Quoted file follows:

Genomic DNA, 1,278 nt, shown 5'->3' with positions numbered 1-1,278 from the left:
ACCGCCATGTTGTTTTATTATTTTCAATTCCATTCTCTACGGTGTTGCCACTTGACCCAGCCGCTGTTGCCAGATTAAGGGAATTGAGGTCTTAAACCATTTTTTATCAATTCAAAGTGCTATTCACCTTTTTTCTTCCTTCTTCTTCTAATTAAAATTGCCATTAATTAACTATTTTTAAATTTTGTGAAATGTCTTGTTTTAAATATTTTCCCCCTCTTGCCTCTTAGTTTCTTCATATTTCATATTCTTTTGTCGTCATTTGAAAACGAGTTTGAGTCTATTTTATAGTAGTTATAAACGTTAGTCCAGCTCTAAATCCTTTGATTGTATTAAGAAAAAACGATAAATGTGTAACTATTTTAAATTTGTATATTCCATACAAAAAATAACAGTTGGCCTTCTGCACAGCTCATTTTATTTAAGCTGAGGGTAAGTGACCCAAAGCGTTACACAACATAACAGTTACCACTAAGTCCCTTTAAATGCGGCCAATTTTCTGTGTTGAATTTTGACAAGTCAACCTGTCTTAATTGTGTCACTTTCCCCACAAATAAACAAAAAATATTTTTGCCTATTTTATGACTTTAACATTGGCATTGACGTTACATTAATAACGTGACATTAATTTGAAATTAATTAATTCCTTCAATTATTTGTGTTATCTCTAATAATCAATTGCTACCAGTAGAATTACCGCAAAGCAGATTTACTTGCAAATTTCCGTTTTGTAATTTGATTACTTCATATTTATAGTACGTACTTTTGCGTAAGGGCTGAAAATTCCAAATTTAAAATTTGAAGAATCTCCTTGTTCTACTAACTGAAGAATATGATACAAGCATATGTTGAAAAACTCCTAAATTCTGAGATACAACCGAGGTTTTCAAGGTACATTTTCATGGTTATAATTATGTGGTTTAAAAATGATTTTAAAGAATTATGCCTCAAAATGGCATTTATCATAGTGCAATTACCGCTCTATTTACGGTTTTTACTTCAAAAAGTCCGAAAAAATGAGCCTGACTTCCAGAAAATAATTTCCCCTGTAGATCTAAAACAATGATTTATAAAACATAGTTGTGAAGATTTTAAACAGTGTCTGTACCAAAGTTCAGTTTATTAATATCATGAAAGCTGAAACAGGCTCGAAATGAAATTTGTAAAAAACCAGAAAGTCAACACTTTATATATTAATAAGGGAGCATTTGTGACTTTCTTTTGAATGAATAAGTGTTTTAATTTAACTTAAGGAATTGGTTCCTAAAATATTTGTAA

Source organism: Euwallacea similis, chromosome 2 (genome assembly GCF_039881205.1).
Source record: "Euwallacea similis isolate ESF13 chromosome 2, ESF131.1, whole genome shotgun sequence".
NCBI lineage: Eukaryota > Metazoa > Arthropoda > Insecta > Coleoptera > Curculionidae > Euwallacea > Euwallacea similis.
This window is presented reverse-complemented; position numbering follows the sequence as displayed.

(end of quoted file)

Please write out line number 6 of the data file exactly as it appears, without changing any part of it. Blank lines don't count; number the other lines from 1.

This window is presented reverse-complemented; position numbering follows the sequence as displayed.